Most admissions to hospital involved gastrointestinal hemorrhages (62.6%, n = 6785); more than one-third involved hemorrhages at other sites (38.7%, n = 4190) (Table 2). In total, 1963 (18.1%) patients admitted to hospital with hemorrhages died in hospital or within 7 days of being discharged (data not shown). As expected, mortality was highest among patients admitted to hospital for intracranial hemorrhage (n = 229, 41.7%) as compared with upper gastrointestinal hemorrhages (n = 408, 14.4%), lower gastrointestinal hemorrhages (n = 595, 15.0%) and other hemorrhages (n = 527, 12.6%) (data not shown).
In an analysis of the frequency of monitoring the international normalized ratio among the 77 267 patients receiving warfarin therapy for at least 1 year, we found that the average number of prothrombin time tests per person was 24.1 (standard deviation [SD] 14.9). Furthermore, in an analysis of the quality of such monitoring among the 10 840 patients admitted to hospital with a hemorrhage over 5 years and a randomly selected group of patients who did not have hemorrhages, we found similar rates of testing in the preceding 7 (35.9% v. 31.7%) and 14 days (51.9% and 51.2%) (Appendix 1).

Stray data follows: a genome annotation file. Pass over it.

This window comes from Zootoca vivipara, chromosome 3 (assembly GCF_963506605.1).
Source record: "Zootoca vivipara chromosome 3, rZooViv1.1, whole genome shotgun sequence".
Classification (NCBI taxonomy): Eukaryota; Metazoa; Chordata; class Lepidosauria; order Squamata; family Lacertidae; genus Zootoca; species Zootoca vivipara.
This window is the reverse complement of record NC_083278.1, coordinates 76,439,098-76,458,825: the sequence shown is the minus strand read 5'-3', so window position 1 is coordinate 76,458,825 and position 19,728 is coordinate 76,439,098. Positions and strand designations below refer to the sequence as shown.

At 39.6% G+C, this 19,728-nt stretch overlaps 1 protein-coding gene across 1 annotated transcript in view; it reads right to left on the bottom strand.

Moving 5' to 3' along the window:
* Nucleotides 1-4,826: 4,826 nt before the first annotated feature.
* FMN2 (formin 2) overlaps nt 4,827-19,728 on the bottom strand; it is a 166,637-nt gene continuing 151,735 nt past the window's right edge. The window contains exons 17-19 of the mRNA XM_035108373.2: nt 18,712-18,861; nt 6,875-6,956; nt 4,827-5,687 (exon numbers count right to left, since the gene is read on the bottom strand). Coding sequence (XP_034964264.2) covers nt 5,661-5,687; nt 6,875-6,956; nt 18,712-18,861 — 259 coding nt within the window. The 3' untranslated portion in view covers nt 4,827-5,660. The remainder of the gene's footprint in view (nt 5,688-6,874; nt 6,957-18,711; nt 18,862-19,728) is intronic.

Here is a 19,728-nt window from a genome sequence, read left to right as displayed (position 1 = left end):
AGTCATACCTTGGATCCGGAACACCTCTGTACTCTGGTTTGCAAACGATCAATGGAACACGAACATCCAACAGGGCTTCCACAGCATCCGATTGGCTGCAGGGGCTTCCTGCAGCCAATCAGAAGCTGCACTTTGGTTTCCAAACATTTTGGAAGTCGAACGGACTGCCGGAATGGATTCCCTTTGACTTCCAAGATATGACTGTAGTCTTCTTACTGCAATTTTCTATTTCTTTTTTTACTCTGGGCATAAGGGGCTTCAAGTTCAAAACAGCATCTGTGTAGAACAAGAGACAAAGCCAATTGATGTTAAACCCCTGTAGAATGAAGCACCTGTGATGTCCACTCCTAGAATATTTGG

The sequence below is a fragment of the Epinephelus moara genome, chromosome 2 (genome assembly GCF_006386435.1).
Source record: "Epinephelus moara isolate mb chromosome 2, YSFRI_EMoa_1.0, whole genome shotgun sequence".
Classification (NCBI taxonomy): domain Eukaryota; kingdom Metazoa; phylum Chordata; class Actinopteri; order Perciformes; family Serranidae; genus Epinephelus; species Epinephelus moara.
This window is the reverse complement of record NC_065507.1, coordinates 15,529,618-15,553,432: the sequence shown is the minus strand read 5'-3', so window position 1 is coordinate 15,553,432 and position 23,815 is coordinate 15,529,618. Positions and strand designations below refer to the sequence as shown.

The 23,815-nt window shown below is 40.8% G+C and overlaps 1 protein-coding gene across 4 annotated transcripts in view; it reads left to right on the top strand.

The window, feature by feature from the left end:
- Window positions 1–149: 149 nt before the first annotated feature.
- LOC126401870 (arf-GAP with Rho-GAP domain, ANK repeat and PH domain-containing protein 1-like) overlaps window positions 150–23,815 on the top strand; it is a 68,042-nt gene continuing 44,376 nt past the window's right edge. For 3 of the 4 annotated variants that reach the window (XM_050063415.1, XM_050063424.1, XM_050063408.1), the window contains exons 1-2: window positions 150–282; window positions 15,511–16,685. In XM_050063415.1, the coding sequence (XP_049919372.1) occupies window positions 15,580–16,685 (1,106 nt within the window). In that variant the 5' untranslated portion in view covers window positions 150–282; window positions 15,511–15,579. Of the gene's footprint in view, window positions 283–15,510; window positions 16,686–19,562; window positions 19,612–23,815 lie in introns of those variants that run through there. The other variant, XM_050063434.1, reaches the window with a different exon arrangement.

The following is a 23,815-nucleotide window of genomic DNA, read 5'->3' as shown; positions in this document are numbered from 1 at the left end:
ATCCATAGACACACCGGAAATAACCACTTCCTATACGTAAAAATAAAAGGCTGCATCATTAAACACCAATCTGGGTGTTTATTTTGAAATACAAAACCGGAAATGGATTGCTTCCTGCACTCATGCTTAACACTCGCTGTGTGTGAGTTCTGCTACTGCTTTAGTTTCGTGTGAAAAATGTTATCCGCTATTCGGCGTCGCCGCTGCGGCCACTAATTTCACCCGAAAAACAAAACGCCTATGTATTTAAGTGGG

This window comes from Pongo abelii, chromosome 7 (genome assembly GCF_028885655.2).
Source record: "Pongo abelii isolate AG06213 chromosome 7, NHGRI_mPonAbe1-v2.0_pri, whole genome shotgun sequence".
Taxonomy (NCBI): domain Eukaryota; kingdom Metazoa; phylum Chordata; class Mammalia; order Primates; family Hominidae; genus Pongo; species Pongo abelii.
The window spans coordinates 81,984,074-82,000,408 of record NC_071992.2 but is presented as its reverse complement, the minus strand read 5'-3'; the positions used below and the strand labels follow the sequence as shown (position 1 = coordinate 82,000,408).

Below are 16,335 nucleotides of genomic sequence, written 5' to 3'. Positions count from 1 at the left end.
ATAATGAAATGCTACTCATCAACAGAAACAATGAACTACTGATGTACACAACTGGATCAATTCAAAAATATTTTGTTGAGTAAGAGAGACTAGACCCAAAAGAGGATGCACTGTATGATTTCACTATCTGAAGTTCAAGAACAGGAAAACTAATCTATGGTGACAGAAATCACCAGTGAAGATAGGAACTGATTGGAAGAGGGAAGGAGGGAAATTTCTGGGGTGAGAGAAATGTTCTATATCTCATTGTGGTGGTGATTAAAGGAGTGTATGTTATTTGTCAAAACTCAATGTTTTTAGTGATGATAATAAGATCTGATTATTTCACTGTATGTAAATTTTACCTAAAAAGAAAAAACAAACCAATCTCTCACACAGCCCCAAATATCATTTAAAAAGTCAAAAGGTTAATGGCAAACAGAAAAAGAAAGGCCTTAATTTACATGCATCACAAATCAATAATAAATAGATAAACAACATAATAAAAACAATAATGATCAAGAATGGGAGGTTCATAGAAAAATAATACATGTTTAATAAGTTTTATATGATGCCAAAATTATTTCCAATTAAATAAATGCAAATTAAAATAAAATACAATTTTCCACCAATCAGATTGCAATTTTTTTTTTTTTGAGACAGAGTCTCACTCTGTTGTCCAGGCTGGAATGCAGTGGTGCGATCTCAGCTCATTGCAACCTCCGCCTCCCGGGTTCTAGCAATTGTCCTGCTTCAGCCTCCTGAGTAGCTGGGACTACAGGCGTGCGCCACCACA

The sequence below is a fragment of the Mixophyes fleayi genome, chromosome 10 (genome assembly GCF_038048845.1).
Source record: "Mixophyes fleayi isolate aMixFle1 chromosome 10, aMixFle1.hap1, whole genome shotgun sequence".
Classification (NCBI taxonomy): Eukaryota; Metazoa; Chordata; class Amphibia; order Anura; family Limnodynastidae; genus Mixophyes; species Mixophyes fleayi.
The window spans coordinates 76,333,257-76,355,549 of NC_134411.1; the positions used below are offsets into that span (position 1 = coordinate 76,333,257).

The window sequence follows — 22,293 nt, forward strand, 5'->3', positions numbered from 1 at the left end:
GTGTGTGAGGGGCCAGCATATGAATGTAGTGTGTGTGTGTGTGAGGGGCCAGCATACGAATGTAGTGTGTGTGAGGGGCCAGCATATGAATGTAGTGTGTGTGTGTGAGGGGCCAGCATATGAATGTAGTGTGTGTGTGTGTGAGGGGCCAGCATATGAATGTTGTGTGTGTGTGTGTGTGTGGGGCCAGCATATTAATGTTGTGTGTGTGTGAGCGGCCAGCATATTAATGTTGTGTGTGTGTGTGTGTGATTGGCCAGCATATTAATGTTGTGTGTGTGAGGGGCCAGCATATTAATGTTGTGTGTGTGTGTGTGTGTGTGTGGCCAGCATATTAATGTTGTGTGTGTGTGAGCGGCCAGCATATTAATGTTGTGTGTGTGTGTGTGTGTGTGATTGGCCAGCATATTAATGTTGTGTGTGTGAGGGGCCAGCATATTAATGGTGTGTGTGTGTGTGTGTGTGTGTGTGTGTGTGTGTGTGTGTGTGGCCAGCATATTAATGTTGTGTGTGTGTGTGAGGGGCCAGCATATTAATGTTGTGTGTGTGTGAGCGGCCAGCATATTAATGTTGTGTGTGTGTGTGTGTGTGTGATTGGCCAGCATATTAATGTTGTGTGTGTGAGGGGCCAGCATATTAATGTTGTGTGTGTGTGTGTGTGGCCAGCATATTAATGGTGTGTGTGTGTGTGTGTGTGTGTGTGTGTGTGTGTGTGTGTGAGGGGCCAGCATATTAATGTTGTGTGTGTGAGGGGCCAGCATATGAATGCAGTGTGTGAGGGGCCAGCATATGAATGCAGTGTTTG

In this population-based study spanning 13 years, we found that the rate of hemorrhage among older patients with atrial fibrillation who were receiving warfarin therapy is roughly half that reported in other observational studies (3.8% v. 6.8%–7.2% per person-year).13–15 This is expected, because previous studies have considered shorter periods of warfarin use (when the risk of hemorrhage is highest) and patients whose condition is managed at anticoagulation clinics, where closer monitoring may lead to more complete identification of major hemorrhagic events. Conversely, the rate of hemorrhage in our study is considerably higher than those reported in randomized controlled trials of warfarin therapy, which have ranged between 1% and 3% per person-year.6,7,9,11 This difference is likely due to the strict inclusion criteria and close monitoring of patients in clinical trials and the average age of our participants being older than that of patients included in trials. This latter factor is emphasized by our sensitivity analysis stratified by age, in which the rate of hemorrhage for the younger group of patients (aged ≤ 75 yr) newly receiving warfarin therapy more closely aligns with results from randomized clinical trials.